• Executive producer and host, Bisexual Network (1993)

See also Edit

External links Edit

References Edit

  1. The Hakomi Institute
  2. 2.0 2.1 Keegan, Andrew. "Bisexuals need to choose, says Dr. Ruth." Washington Blade, 4 November 2005. Accessed 9 April 2007.
  3. Marzullo, Greg. "Basically ignored: Return of ‘Basic Instinct’s’ bisexual killer is met with a shrug from activists." Washington Blade, 31 March 2006. Accessed 9 April 2007.
  4. Lynsen, Joshua. "Coming out bi is unique challenge." Washington Blade, 6 October 2006. Accessed 9 April 2007.
  5. Lynsen, Joshua. "Bi Health Report Challenges Doctors." The New York Blade, 23 March 2007. Accessed 9 April 2007.
  6. Greenfield, Beth. "Bi and Large." Time Out New York, Issue 598: March 15–21, 2007. Accessed 9 April 2007.
  7. Naomi Tucker, ed. Bisexual Politics: Theories, Queries, and Visions. Binghamton NY: Haworth Press, 1995. ISBN 1560249501 ISBN 978-1560249504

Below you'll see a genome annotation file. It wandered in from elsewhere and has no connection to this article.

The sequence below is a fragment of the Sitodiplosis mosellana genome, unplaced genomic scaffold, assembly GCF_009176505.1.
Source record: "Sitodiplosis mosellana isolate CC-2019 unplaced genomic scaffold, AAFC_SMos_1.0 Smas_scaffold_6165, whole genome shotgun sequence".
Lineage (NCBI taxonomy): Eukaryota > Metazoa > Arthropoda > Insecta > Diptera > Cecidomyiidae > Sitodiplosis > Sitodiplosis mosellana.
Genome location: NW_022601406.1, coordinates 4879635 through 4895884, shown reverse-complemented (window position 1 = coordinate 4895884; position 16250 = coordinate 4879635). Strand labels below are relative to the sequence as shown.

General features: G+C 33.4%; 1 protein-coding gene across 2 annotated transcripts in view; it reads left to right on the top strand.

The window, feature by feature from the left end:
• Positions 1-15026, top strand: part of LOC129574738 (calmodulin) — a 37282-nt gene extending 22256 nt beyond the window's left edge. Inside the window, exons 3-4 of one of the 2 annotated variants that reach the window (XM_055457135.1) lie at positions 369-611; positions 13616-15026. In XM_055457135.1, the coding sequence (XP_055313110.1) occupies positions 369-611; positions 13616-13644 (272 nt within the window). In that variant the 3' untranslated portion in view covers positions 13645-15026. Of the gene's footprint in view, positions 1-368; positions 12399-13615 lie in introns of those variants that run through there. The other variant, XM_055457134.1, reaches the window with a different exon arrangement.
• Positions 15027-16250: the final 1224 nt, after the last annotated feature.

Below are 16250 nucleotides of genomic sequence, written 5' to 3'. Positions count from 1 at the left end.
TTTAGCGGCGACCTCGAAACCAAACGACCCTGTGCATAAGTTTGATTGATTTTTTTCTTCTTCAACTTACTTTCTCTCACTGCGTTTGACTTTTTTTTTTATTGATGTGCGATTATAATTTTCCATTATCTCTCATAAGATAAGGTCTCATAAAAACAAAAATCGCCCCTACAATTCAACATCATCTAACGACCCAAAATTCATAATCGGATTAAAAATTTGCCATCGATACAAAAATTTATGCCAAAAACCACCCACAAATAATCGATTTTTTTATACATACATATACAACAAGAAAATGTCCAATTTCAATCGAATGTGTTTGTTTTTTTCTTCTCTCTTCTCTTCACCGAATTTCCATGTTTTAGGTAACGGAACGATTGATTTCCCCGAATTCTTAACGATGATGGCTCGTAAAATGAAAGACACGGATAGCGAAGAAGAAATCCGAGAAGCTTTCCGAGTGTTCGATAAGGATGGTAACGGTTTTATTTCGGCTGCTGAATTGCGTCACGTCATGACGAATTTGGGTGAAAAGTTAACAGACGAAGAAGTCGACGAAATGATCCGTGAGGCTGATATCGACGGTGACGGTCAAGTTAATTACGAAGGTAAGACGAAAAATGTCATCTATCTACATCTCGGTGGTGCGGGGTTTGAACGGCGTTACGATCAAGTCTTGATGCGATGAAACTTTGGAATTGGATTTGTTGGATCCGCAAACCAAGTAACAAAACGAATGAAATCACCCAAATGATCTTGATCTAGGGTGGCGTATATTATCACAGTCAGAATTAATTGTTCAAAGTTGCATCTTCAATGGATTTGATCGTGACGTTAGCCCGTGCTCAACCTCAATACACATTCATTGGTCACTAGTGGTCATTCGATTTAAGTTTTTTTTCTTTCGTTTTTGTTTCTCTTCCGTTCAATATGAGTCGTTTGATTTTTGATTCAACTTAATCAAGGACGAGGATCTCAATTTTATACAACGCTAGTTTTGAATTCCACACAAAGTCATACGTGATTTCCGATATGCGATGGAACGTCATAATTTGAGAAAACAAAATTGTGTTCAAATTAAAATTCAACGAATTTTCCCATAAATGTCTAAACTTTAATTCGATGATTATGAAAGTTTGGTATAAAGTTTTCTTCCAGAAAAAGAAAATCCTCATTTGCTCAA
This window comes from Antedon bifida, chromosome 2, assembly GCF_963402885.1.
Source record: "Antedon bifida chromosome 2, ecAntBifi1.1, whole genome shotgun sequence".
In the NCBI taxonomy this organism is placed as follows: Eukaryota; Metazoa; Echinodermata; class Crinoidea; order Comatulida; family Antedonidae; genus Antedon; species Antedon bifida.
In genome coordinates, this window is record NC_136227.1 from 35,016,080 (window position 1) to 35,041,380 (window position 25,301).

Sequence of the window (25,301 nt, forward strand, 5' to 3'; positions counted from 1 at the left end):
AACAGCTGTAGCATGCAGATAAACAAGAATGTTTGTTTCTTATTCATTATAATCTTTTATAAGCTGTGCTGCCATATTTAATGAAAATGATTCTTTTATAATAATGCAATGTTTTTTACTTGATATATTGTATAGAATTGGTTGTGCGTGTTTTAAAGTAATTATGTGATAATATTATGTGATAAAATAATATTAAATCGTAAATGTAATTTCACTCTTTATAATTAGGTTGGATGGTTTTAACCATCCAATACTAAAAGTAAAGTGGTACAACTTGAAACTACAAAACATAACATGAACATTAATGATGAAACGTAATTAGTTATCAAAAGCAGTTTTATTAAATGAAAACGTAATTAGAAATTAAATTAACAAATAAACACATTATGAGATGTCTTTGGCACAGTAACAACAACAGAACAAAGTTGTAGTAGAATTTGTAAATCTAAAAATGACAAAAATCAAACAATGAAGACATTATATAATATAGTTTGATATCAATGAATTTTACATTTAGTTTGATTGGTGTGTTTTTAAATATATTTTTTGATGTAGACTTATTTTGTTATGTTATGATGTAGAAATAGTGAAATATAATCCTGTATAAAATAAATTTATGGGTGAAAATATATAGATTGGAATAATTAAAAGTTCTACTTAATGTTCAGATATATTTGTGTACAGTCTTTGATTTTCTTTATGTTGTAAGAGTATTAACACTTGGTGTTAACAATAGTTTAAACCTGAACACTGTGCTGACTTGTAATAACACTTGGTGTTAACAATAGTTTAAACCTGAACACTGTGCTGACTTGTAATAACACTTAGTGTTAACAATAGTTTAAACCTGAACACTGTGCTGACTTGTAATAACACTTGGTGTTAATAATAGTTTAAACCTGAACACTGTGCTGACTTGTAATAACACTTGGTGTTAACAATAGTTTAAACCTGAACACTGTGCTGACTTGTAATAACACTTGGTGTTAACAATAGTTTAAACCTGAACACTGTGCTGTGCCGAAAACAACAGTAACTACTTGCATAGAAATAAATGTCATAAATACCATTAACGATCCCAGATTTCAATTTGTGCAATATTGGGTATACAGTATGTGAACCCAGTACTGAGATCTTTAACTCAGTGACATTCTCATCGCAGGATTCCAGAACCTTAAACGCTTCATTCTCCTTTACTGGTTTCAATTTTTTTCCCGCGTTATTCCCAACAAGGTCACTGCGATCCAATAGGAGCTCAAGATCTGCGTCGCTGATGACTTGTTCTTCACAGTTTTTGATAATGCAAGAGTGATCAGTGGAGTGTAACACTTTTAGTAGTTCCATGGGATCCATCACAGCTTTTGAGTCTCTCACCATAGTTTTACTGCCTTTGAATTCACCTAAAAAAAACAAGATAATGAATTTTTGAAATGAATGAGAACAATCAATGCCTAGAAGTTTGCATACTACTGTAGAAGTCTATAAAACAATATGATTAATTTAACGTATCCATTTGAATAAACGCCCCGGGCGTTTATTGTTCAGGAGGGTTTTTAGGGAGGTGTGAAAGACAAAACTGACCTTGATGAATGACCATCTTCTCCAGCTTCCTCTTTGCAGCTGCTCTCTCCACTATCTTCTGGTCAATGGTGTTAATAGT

8. Bi Writers Association
  9. Bi Mental Health Professionals Association
  10. New York Area Bisexual Network: Big Bi Book Weekend 2007
  11. Bi Writers Association News & Events
  12. Bisexual Resource Center website Accessed 07 April 2007.
  13. Available in PDF format on The Hakomi Institute website.
  14. Go NYC Magazine website

Wikipedialogo This page uses content from Wikipedia. The original article was at Sheela Lambert. The list of authors can be seen in the page history.. As with LGBT Info, the text of Wikipedia is available under the Creative Commons Attribution-ShareAlike 3.0.